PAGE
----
Civil Rights Act of 1866
|Long title||An Act to protect all Persons in the United States in their Civil Rights and liberties, and furnish the Means of their Vindication.|
|Enacted by||the |
|Effective||April 9, 1866|
|Public law||14 Stat. 27–30|
The Civil Rights Act of 1866, 14
The author of the Civil Rights Act of 1866 was Senator
It provides for the equality of citizens of the United States in the enjoyment of "civil rights and immunities." What do these terms mean? Do they mean that in all things civil, social, political, all citizens, without distinction of race or color, shall be equal? By no means can they be so construed. Do they mean that all citizens shall vote in the several States? No; for suffrage is a political right which has been left under the control of the several States, subject to the action of Congress only when it becomes necessary to enforce the guarantee of a republican form of government (protection against a monarchy). Nor do they mean that all citizens shall sit on the juries, or that their children shall attend the same schools. The definition given to the term "civil rights" in Bouvier's Law Dictionary is very concise, and is supported by the best authority. It is this: "Civil rights are those which have no relation to the establishment, support, or management of government."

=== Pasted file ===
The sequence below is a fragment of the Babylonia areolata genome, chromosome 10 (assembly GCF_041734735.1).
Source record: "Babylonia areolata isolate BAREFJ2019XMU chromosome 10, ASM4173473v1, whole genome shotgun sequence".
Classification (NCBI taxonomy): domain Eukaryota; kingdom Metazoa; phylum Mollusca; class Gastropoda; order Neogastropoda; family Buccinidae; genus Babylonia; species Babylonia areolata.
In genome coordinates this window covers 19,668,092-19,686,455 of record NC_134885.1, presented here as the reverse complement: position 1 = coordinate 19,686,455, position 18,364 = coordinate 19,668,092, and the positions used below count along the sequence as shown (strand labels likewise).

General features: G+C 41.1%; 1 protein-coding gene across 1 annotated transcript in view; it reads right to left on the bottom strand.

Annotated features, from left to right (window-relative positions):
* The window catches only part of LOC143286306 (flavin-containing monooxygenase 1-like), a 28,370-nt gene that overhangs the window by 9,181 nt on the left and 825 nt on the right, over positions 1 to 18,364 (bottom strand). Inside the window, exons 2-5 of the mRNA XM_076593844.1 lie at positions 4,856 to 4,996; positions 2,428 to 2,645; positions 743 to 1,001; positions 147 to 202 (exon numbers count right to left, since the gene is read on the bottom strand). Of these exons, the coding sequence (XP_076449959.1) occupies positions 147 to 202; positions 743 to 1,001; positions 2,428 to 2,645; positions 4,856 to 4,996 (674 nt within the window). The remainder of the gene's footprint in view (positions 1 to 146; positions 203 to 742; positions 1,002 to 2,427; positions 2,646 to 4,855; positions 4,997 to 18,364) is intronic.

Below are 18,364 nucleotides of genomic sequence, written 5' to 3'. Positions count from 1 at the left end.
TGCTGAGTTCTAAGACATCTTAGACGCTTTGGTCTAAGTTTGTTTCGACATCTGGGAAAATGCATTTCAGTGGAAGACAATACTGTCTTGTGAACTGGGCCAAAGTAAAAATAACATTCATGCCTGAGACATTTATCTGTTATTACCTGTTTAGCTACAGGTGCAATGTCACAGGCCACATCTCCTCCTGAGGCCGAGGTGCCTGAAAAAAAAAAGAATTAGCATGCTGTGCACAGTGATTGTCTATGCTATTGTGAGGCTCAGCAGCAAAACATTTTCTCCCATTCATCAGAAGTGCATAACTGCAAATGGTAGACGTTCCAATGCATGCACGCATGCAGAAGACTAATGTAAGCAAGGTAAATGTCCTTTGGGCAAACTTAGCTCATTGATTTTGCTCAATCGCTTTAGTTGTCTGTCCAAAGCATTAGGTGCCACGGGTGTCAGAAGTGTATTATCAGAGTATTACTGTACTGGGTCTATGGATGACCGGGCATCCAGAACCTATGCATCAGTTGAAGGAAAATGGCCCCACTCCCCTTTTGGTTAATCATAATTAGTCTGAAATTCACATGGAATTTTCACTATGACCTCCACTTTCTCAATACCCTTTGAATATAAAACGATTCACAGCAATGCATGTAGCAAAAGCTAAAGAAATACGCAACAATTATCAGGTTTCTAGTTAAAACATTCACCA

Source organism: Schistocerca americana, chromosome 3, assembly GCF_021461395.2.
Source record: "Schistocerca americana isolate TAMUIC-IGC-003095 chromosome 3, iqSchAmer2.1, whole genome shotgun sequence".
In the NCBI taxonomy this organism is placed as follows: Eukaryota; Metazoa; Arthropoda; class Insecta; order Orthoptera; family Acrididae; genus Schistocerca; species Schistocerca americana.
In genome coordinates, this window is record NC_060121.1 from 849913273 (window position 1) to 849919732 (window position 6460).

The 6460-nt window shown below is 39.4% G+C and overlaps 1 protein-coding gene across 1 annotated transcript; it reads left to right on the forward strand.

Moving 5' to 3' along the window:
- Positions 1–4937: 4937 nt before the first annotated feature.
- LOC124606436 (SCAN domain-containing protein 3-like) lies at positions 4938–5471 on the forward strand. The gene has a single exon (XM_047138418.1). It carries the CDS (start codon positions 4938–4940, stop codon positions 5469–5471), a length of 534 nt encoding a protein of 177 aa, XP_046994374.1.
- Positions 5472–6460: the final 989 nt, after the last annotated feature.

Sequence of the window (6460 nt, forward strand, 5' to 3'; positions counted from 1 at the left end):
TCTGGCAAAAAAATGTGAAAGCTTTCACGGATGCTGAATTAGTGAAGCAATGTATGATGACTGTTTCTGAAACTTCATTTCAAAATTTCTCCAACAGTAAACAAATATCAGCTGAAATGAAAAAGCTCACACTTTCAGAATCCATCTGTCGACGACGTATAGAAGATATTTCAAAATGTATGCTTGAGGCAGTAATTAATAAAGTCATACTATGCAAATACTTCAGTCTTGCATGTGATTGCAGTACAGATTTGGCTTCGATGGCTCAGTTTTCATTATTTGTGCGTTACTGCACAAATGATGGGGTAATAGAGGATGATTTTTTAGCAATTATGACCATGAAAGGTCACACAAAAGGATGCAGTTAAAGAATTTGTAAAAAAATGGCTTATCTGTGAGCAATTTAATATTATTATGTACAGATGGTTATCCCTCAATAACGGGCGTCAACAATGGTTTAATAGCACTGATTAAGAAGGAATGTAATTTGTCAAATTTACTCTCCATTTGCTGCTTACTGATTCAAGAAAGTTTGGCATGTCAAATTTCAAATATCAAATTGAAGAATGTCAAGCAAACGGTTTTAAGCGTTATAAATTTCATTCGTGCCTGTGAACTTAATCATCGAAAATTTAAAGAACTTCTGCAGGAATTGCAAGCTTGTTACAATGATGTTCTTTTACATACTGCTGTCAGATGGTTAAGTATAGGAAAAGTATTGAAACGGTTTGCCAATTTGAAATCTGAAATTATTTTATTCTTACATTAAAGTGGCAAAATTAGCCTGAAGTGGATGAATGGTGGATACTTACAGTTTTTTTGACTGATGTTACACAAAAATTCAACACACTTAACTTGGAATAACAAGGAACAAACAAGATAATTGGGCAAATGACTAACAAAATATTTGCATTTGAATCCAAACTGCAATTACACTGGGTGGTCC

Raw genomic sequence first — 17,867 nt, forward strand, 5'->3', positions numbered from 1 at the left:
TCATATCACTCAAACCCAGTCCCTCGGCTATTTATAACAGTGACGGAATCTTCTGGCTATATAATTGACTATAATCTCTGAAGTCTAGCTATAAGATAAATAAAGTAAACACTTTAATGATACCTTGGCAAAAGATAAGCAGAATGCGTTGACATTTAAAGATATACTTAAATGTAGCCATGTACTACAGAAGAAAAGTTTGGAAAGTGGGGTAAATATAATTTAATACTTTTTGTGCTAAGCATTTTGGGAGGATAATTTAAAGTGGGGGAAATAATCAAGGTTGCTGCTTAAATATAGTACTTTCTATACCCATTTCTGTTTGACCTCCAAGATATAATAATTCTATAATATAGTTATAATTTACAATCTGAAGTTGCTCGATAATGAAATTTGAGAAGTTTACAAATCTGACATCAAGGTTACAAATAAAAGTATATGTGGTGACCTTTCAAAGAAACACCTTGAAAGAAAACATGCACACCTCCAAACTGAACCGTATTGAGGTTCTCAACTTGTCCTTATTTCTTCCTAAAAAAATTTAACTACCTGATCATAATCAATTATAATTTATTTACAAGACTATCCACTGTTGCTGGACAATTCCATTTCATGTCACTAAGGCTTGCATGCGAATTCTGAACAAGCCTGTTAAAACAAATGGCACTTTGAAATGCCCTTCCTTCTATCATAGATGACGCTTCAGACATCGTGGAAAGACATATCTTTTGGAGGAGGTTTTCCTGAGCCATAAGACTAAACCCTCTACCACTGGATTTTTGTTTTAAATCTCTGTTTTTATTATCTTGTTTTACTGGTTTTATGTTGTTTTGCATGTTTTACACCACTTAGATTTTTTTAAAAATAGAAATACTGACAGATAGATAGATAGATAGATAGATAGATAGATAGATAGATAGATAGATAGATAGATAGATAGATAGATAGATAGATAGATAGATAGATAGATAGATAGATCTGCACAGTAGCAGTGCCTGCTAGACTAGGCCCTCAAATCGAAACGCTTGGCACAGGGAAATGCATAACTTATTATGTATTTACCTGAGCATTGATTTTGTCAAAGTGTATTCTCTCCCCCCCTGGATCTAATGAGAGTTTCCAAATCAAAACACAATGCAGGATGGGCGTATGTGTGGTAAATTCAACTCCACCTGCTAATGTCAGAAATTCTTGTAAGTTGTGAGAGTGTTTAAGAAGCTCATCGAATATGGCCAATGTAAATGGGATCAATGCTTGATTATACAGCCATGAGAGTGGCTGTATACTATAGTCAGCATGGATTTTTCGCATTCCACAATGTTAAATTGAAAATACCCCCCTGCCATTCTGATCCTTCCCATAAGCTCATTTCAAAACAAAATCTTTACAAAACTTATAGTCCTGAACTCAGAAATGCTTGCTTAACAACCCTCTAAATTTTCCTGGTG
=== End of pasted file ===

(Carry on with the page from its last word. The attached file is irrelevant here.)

During the subsequent legislative process, the following key provision was deleted: "there shall be no discrimination in civil rights or immunities among the inhabitants of any State or Territory of the United States on account of race, color, or previous condition of servitude."
This bill in no manner interferes with the municipal regulations of any State which protects all alike in their rights of person and property. It could have no operation in Massachusetts, New York, Illinois, or most of the States of the Union.
The next day, on April 5, 1866, the Senate overrode President Johnson's veto. This marked the first time that the U.S. Congress ever overrode a president's veto for a major piece of legislation.